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RE: Object Role Modelling (ORM) or UML or ?? for designing Schema s

Apply concept modeling when the thing to be returned 
MUST be the thing asked for and must in every detail 
behave as expected/required without regard to the 
implementation.  The trick being played here is 
that some want to push the definition of "communication" 
down to the network layer of routing and node naming 
proving the precise point of the thread:  interpretive 
means applied to common terms for each local node 
produces conflicts in results.  To get reliable 
results without intensive trust verification, the 
simplify the means of verification and use a priori 
definitions of the results.  In all cases, no?  
But even for the pizza, it isn't predictable outside 
a known context.  Try ordering a customized 500 
passenger airliner.  Context rules.

That is why UML sits above the implementation language. 
Can you do this kind of modeling in XML?  Sure.  
XMLIsAMetaAsYouNeed.  That is why I posted the 
ESML example.   They went all the way back to 
the syntax notation. 

Should you do that?  Hard to say.  The ontologists 
suggest that once you get into heavy ontology 
modeling, a common markup language is awfully handy 
particularly when merging models.  That is why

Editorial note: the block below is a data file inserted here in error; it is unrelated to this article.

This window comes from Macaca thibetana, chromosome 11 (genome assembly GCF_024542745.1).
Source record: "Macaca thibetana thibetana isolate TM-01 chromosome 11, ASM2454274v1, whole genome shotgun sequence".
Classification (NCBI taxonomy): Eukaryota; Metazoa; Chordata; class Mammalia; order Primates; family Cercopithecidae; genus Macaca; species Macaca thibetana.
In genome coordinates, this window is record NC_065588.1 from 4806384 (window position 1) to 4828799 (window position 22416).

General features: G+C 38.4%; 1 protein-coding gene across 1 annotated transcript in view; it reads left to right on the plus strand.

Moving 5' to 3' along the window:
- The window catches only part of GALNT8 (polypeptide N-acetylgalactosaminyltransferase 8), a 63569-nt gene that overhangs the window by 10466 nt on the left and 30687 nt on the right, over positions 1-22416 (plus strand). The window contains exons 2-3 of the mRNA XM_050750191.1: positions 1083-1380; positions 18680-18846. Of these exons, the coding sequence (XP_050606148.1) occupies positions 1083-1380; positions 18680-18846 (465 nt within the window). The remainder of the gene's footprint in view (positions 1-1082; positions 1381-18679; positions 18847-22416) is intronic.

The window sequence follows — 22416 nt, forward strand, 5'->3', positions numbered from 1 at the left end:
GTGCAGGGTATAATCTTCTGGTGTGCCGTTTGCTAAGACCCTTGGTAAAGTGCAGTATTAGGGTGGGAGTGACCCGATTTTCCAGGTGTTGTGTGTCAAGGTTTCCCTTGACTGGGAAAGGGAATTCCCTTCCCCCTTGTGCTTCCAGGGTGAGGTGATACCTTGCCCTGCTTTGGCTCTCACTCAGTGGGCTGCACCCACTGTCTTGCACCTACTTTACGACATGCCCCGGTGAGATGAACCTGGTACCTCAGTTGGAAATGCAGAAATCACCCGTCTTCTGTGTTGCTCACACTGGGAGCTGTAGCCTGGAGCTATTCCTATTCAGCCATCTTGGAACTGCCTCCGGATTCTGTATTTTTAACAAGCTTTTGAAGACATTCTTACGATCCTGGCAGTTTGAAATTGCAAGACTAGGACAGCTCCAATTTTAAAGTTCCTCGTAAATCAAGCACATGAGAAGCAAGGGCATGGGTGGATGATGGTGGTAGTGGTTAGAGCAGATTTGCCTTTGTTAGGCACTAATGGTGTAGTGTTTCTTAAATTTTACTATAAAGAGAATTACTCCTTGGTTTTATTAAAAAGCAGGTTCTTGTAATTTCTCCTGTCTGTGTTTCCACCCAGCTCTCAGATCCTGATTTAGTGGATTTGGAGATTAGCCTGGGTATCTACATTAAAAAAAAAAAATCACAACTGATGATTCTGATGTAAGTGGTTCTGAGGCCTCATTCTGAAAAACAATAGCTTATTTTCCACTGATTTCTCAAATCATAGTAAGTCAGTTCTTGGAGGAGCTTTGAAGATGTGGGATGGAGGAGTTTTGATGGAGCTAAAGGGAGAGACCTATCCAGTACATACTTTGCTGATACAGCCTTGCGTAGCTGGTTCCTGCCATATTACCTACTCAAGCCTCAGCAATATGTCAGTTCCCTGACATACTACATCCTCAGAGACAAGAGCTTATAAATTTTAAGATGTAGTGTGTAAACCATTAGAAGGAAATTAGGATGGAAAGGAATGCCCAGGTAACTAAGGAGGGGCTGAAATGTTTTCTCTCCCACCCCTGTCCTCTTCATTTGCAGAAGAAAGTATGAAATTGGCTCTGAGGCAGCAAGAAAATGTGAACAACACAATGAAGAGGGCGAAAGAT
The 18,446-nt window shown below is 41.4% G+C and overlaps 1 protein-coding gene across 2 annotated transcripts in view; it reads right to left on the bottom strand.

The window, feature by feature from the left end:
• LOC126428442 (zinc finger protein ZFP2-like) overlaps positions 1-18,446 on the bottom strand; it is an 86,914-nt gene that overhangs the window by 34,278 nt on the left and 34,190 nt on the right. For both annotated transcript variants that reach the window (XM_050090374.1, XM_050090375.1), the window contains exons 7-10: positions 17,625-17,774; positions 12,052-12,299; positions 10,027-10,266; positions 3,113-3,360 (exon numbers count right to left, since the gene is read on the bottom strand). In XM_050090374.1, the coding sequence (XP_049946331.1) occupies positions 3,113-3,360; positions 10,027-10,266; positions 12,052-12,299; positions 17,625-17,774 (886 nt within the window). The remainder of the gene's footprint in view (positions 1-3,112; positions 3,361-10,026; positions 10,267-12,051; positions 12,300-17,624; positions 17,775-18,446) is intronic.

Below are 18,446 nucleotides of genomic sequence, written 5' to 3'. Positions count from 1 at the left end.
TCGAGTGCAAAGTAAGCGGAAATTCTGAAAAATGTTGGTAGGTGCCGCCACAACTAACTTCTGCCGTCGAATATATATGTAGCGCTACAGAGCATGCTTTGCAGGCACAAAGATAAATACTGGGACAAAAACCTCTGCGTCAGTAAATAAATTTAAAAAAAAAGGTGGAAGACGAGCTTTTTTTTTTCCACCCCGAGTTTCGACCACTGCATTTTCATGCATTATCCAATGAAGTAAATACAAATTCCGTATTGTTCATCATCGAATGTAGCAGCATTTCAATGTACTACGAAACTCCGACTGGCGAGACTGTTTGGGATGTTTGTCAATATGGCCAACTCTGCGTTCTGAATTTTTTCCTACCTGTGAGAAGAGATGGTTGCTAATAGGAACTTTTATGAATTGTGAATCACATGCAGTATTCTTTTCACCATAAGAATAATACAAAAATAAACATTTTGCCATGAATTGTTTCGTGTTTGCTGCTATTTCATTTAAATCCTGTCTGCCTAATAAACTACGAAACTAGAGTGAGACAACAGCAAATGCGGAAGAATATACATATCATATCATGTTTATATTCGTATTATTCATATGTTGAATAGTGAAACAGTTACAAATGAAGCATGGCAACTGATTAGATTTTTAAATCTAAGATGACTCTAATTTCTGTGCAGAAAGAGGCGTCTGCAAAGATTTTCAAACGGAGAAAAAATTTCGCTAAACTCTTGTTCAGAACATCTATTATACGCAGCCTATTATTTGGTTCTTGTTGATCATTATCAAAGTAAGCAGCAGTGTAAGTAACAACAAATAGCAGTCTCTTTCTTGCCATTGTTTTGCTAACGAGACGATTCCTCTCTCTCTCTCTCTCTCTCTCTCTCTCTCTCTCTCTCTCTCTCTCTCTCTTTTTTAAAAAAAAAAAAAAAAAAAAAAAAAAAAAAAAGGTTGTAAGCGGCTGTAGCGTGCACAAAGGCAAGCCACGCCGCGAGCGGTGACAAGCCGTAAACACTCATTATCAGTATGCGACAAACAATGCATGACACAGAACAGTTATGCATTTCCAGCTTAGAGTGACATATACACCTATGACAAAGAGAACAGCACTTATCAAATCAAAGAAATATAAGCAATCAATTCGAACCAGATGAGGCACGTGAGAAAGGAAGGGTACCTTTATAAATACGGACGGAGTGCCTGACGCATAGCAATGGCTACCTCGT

PDES had Express.


Ekam sat.h, Vipraah bahudhaa vadanti.
Daamyata. Datta. Dayadhvam.h

-----Original Message-----
From: Danny Ayers [mailto:danny@panlanka.net]
Sent: Wednesday, February 14, 2001 11:34 PM
Subject: RE: Object Role Modelling (ORM) or UML or ?? for designing
Schema s

<- > If I order pizza, I expect pizza.
<- Of course if you order pizza in e.g. New Haven CT, it may not
<- automatically
<- come with red sauce.
<- A major benefit of using a URI to refer to something is that you can
<- dereference it to get a definition.

I reckon that's the key - you don't have to explicitly setup concept
mappings if you don't want to, if there's a reference at the end of the
chain somewhere then you've got something you can make use of mechanically.

The infrastructure doesn't need conceptual models, they are merely an option
at the nodes.

How the information is handled will be node-specific : completely
pass-through, using predicate logic, fuzzy mappings or whatever - there's no
reason not to do conceptual mapping if you want to, to a large extent these
processes would be independent of the communication. The only potential
problem comes when your looking for a pizza and call on NLU mapping x which
in turn calls on ANN mapping y before the order is interpreted as an order
and passed to dog food outlet z. I'm afraid the old trust issue comes into
play. Having said that, it's not that much better in human terms - order a
pizza in Sri Lanka and all you can be sure of is bread with a red-hot chili
on top.


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